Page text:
Pro-Kremlin oligarch denies Ukraine's treason allegation

Putin’s friend Viktor Medvedchuk accuses Kiev’s leaders of ‘persecution’

Ukrainian politician Viktor Medvedchuk answers journalists’ questions as he leaves the prosecutor general’s office in Kiev after a hearing on Wednesday. Photograph: Sergei Supinsky/AFP via Getty Images

Ukrainian politician Viktor Medvedchuk answers journalists’ questions as he leaves the prosecutor general’s office in Kiev after a hearing on Wednesday. Photograph: Sergei Supinsky/AFP via Getty Images

 

Wealthy Ukrainian politician Viktor Medvedchuk – Russian president Vladimir Putin’s most prominent ally in the country – has dismissed treason allegations against him as part of a political attack by Kiev’s pro-western leaders.

Mr Medvedchuk was summoned for questioning on Wednesday over accusations that he transferred licences for offshore oil and gas fields near Crimea to Russia after it annexed the peninsula in 2014, and last year gave Russia classified information about a secret unit of the Ukrainian military.

Ukraine’s SBU security service also suspects that Mr Medvedchuk planned to recruit some of the many Ukrainians who work and study in Russia for covert operations in their home country that would serve Moscow’s interests.

“I regard this as political repression and illegal persecution against me, of the kind that [Ukrainian president Volodymyr] Zelenskiy was already threatening in 2019. They are gradually making it happen through the legal system,” Mr Medvedchuk said outside the prosecutor general’s office in Kiev.

“I am prepared to defend myself, because I don’t feel guilty of anything,” he added, describing the accusations against him as “pressure being put on me . . . as a person whose actions are, for some reason or another, disliked by the authorities”.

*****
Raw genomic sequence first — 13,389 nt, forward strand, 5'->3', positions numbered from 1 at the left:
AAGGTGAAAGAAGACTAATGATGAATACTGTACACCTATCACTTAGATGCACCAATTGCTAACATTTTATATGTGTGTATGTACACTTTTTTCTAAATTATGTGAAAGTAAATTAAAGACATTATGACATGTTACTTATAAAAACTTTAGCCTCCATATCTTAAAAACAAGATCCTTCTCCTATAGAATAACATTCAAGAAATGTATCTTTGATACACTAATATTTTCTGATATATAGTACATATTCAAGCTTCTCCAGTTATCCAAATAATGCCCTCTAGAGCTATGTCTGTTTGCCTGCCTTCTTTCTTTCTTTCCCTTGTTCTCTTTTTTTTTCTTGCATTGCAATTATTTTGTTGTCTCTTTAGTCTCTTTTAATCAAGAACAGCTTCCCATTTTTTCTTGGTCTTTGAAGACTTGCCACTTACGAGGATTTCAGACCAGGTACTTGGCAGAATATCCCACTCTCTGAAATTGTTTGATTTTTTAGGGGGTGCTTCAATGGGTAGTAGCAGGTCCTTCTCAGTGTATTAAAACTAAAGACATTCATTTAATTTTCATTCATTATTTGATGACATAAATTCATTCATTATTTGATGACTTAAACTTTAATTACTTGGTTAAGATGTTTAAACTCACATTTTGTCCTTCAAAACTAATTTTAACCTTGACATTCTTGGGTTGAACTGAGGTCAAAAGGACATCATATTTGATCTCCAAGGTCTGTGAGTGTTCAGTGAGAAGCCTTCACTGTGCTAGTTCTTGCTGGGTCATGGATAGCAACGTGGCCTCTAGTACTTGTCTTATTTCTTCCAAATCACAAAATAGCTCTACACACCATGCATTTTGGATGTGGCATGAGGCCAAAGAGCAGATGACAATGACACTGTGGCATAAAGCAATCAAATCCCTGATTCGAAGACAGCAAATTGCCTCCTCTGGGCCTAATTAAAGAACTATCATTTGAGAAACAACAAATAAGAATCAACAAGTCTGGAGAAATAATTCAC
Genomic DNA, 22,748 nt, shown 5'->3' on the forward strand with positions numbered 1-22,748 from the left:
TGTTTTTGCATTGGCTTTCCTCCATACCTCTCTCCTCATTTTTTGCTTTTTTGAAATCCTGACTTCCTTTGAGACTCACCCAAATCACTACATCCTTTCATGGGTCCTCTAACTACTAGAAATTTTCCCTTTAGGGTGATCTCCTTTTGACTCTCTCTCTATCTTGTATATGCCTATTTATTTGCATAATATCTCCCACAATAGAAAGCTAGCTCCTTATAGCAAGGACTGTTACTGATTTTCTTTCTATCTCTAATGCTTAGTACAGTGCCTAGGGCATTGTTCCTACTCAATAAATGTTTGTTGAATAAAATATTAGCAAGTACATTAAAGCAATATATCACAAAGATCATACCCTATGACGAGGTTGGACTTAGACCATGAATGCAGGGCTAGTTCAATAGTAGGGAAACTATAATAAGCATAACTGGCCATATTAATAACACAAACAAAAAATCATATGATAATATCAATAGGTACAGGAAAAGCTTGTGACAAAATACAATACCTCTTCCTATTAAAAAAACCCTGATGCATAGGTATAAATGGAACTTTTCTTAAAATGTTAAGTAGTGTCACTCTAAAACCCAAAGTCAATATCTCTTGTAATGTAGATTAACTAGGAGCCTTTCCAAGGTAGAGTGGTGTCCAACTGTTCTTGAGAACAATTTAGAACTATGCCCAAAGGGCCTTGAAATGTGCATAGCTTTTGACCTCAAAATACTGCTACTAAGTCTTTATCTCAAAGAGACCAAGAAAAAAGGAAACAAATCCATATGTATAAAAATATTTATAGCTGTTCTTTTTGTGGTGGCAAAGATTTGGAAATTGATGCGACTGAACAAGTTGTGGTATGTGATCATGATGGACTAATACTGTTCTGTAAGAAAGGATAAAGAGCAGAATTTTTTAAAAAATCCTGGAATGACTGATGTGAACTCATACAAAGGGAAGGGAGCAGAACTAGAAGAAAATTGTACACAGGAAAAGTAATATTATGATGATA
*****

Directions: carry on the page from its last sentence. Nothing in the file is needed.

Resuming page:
Mr Medvedchuk (66) leads the Opposition Platform – For Life party that is the strongest pro-Moscow force in Ukraine and seeks to repair its traditional ties with Russia, despite the Kremlin’s occupation of Crimea and role in fomenting and sustaining a war in Ukraine’s eastern Donbas region that has killed 14,000 people.

He is one of a coterie of “oligarchs” who combine business clout with political influence in Ukraine, and he has close ties with Mr Putin, who is godfather to one of his daughters. 

Close associate

Ukrainian prosecutors also unveiled treason charges related to the same alleged incidents against Taras Kozak, a close business and political associate of Mr Medvedchuk who is believed to be in Russia.

In February, Ukraine banned three pro-Russian televisions channels formally owned by Mr Kozak and believed to be controlled by Mr Medvedchuk, and then included the men on a sanctions list targeting people and companies that allegedly help finance the Moscow-led separatists now running parts of Donbas.

Mr Zelenskiy and his allies insist the legal action against Mr Medvedchuk and his associates is part of a long-overdue reckoning with powerful figures who act on Russia’s behalf in Ukraine, and fits in with a broader drive to stop oligarchs exerting undue influence on the country’s politics.

“We don’t plan to interfere in these procedures, this is Ukraine’s domestic affair,” Kremlin spokesman Dmitry Peskov said on Wednesday.

“However, we are closely following these developments. We would like to make sure that this case is not based on political persecution and this is not a campaign stemming from someone’s desire to get rid of political rivals.”